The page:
Small Steps to Saving the Planet

In the basement of the United Nations, delegates from developed and developing nations work out agenda for June's environment summit

IN several small, windowless rooms here in the United Nations basement, diplomats from around the world are trying to negotiate a set of common goals and practices to ensure the survival of the planet they share.

Their differences range from the seemingly insignificant comma to the broad North-South economic divide between developing countries that want extra help for the job ahead and developed countries that feel poorer than ever before.

Welcome to the last stop on what is sometimes called "the road to Rio." This is the fourth and final session of the UN preparatory committee which has been trying to craft a plan of action for all nations to sign in June at the UN Conference on Environment and Development (UNCED) in Rio de Janeiro.

If the past is a fair model, the biggest breakthroughs may well come at the end of this five-week session in early April. Yet some of the key topics, such as the transfer of money and technology, are up for discussion early on.

Some progress already has been made. The so-called G-77 group of developing countries (now grown to 128 nations) that works together on global issues drew up a list of the kind of environmentally safe technology it needs. Most of the technology is readily available and would not conflict with existing patent law and the industrialized nations agreed to the transfer.

Thus one chapter of the 900-page-long Agenda 21, a plan of action for the 21st century that covers everything from forests and oceans to poverty and population and one of the two major documents to be signed in Rio, has already been agreed upon.

Some small signs of compromise have developed on the question of financing Agenda 21. Though the United States took an early stance of no new funds, no targets and timetables, and no new institutions, the Bush administration agreed at the last session of global-warming talks in February to provide $75 million to help developing nations combat greenhouse-gas emissions that contribute to global warming.

While making no more dollar commitments to the current round of talks, the US now appears ready to agree to a general increase in development aid by donor countries.

Yet differences remain over how much is needed and how to channel it. The developing nations want a special "green fund" and a democratic funding mechanism in which they have an equal voice. Donors prefer mixing environment and development aid through existing institutions such as the pilot Global Environmental Facility.

The Earth Charter, or Rio Declaration, a set of principles to govern the future economic and environmental behavior of nations and individuals, is the second major document under negotiation here. Delegates are far from agreed on even what text to work with (the G-77 presented a new version of its own last week). They also disagree on whether the charter should serve as a preamble to Agenda 21, which the US would prefer, or as an independent document such as the Declaration of Human Rights, which gives i t the effect of what many describe as "soft law."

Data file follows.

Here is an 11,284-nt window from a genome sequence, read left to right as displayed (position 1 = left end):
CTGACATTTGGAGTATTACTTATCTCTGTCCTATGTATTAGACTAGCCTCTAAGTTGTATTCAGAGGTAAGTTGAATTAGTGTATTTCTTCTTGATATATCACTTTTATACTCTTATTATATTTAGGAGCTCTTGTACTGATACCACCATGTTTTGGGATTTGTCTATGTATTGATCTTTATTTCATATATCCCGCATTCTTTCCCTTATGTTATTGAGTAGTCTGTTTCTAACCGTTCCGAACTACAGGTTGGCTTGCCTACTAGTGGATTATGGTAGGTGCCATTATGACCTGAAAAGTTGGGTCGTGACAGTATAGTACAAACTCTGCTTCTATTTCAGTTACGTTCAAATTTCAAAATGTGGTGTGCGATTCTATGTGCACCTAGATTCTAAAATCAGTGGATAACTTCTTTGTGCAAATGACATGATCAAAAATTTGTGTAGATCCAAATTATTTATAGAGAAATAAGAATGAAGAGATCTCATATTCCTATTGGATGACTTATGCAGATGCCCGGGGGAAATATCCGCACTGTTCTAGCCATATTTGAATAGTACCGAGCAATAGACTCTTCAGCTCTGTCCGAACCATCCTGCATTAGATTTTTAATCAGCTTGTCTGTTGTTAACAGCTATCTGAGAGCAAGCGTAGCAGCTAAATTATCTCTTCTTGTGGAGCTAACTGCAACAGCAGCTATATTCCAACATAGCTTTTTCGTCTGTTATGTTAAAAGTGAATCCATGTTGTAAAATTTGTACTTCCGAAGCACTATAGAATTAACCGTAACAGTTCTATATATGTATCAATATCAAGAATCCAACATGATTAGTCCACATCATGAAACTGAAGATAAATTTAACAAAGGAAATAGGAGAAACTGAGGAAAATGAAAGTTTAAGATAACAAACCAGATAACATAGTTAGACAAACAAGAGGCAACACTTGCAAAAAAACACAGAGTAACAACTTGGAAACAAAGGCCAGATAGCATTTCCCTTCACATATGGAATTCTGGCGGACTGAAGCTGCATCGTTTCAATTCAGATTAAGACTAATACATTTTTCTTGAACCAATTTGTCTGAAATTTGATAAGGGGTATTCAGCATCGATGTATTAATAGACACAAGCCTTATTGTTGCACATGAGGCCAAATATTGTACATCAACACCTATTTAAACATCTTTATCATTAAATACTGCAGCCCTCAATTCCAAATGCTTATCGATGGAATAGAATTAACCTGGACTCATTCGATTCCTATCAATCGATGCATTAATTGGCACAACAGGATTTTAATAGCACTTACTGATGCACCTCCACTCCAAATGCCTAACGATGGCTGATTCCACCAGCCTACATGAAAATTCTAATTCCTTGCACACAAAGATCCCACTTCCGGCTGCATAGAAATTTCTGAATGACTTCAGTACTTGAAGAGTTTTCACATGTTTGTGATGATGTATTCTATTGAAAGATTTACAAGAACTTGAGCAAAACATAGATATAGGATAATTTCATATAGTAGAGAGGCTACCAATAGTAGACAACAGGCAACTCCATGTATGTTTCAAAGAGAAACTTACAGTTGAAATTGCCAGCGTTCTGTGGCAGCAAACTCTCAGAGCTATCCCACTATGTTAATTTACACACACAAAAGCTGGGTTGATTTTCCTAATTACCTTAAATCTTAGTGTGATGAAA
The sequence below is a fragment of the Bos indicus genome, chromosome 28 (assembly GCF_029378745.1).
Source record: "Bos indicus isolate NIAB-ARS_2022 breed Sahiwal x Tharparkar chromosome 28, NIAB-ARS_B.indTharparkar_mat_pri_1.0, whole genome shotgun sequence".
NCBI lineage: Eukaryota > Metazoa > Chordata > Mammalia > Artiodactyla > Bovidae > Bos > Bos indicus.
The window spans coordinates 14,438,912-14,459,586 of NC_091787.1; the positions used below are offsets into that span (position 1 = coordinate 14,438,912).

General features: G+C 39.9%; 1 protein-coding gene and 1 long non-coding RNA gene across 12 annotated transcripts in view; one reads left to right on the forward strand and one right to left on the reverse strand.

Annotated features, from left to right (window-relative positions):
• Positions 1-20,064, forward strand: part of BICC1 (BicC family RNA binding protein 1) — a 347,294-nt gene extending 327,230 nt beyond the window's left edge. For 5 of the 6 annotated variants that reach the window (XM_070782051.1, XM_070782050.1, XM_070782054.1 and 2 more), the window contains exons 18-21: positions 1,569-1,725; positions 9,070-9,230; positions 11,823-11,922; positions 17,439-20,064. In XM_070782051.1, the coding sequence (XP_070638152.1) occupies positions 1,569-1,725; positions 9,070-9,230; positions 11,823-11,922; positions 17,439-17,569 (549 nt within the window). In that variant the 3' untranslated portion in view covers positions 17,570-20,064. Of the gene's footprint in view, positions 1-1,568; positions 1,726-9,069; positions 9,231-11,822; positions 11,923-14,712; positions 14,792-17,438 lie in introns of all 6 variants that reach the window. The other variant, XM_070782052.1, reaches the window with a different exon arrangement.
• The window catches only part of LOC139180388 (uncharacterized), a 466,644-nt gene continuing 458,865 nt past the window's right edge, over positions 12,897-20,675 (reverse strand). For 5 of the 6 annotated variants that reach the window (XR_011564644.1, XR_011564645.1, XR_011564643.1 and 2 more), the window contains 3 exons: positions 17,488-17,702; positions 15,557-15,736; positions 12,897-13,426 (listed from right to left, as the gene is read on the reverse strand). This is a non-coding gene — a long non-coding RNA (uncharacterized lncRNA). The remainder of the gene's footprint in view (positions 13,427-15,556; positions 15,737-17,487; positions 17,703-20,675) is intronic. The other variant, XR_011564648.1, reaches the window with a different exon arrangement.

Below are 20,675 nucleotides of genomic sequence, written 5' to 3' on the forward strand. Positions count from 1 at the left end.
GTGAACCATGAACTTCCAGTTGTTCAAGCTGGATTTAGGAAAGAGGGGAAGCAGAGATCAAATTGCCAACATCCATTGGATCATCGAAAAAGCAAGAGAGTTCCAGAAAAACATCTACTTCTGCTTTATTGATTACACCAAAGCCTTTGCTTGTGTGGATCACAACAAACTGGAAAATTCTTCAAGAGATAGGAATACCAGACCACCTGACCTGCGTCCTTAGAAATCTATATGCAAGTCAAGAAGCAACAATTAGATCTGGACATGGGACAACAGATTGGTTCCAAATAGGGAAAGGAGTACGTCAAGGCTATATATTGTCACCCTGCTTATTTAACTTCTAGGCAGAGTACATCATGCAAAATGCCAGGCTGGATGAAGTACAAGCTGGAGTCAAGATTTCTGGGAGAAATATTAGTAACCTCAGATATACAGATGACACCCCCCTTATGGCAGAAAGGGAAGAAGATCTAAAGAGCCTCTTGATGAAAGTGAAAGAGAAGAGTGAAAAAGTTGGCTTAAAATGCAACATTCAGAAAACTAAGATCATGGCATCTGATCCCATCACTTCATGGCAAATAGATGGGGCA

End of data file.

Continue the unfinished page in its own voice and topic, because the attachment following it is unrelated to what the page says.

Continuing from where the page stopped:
Mixed in with all this uncertainty is the question of which nations will send their top leaders. So far only 48 of the UN's 175 members are so committed. Of the Security Council's permanent five members, only British Prime Minister John Major has said he will attend. More are considered likely to sign up as the hour grows closer.

UNCED Secretary-General Maurice Strong, the enthusiastic cheerleader of the Rio conference, insists that while "the saving of the earth does not come cheap," it is a bargain compared to annual defense spending.

"The goal is certainly achievable," he says. "The real question is political will."

A key source of such political pressure at these working talks are representatives of the 295 UNCED-accredited nongovernmental organizations (NGOs). Though barred from attending the many closed sessions and from making formal statements in open sessions, NGO representatives make their presence felt.

"We can tell the diplomats where they're wrong: m sorry you guys, but you've never been in a forest says Langston James Goree, who represents an NGO in the western Amazon in Brazil. He says he and others also try to convince delegates that environmental rights take precedence over sovereign rights.

"They think if they abuse their resources, it's their right to do so," he says. "That's where we have a lot of differences."

"Instead of having a North-South war, we're really trying to restructure society in a peaceful way," says Fran Spivy-Weber, chairwoman of the US Citizens' Network on UNCED, a San Francisco-based coalition monitoring the conference. "We're trying to figure out how to do it right."

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